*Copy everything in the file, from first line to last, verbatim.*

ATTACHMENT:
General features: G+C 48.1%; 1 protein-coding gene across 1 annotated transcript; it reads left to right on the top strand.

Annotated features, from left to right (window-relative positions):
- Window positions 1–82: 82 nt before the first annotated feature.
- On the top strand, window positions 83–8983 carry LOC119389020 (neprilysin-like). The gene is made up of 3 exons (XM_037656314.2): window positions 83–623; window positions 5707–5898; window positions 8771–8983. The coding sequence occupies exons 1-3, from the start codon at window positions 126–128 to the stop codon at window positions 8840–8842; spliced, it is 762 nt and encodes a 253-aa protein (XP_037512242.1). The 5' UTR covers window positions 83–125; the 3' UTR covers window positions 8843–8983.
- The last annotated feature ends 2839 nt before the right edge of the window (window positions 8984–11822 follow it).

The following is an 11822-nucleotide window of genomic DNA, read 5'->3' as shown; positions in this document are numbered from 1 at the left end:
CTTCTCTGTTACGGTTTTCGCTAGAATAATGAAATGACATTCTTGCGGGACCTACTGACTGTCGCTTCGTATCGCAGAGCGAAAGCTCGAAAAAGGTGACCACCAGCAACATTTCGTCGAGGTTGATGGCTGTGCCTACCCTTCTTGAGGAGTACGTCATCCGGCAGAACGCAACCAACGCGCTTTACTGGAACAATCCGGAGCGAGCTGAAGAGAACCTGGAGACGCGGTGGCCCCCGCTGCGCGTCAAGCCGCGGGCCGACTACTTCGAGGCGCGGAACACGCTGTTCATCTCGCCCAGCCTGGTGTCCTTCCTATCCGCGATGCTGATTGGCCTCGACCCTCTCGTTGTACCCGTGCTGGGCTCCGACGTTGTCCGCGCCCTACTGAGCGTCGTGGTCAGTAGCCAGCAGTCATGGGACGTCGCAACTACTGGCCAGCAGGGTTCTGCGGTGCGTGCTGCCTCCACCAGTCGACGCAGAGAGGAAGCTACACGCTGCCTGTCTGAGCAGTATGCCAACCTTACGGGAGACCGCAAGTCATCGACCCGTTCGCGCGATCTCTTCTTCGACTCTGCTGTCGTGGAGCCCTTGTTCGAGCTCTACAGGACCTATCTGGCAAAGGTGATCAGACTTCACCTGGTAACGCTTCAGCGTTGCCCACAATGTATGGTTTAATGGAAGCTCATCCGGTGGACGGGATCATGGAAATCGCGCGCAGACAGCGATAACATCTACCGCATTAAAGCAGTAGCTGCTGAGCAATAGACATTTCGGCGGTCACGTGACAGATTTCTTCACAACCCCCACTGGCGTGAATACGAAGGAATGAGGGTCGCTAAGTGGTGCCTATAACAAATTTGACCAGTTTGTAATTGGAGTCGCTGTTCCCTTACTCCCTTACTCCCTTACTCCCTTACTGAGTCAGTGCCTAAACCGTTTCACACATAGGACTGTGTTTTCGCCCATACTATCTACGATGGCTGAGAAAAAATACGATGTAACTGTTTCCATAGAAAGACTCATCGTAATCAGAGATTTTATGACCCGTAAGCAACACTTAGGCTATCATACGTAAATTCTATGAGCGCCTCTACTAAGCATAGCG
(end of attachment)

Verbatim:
General features: G+C 48.1%; 1 protein-coding gene across 1 annotated transcript; it reads left to right on the top strand.

Annotated features, from left to right (window-relative positions):
- Window positions 1–82: 82 nt before the first annotated feature.
- On the top strand, window positions 83–8983 carry LOC119389020 (neprilysin-like). The gene is made up of 3 exons (XM_037656314.2): window positions 83–623; window positions 5707–5898; window positions 8771–8983. The coding sequence occupies exons 1-3, from the start codon at window positions 126–128 to the stop codon at window positions 8840–8842; spliced, it is 762 nt and encodes a 253-aa protein (XP_037512242.1). The 5' UTR covers window positions 83–125; the 3' UTR covers window positions 8843–8983.
- The last annotated feature ends 2839 nt before the right edge of the window (window positions 8984–11822 follow it).

The following is an 11822-nucleotide window of genomic DNA, read 5'->3' as shown; positions in this document are numbered from 1 at the left end:
CTTCTCTGTTACGGTTTTCGCTAGAATAATGAAATGACATTCTTGCGGGACCTACTGACTGTCGCTTCGTATCGCAGAGCGAAAGCTCGAAAAAGGTGACCACCAGCAACATTTCGTCGAGGTTGATGGCTGTGCCTACCCTTCTTGAGGAGTACGTCATCCGGCAGAACGCAACCAACGCGCTTTACTGGAACAATCCGGAGCGAGCTGAAGAGAACCTGGAGACGCGGTGGCCCCCGCTGCGCGTCAAGCCGCGGGCCGACTACTTCGAGGCGCGGAACACGCTGTTCATCTCGCCCAGCCTGGTGTCCTTCCTATCCGCGATGCTGATTGGCCTCGACCCTCTCGTTGTACCCGTGCTGGGCTCCGACGTTGTCCGCGCCCTACTGAGCGTCGTGGTCAGTAGCCAGCAGTCATGGGACGTCGCAACTACTGGCCAGCAGGGTTCTGCGGTGCGTGCTGCCTCCACCAGTCGACGCAGAGAGGAAGCTACACGCTGCCTGTCTGAGCAGTATGCCAACCTTACGGGAGACCGCAAGTCATCGACCCGTTCGCGCGATCTCTTCTTCGACTCTGCTGTCGTGGAGCCCTTGTTCGAGCTCTACAGGACCTATCTGGCAAAGGTGATCAGACTTCACCTGGTAACGCTTCAGCGTTGCCCACAATGTATGGTTTAATGGAAGCTCATCCGGTGGACGGGATCATGGAAATCGCGCGCAGACAGCGATAACATCTACCGCATTAAAGCAGTAGCTGCTGAGCAATAGACATTTCGGCGGTCACGTGACAGATTTCTTCACAACCCCCACTGGCGTGAATACGAAGGAATGAGGGTCGCTAAGTGGTGCCTATAACAAATTTGACCAGTTTGTAATTGGAGTCGCTGTTCCCTTACTCCCTTACTCCCTTACTCCCTTACTGAGTCAGTGCCTAAACCGTTTCACACATAGGACTGTGTTTTCGCCCATACTATCTACGATGGCTGAGAAAAAATACGATGTAACTGTTTCCATAGAAAGACTCATCGTAATCAGAGATTTTATGACCCGTAAGCAACACTTAGGCTATCATACGTAAATTCTATGAGCGCCTCTACTAAGCATAGCG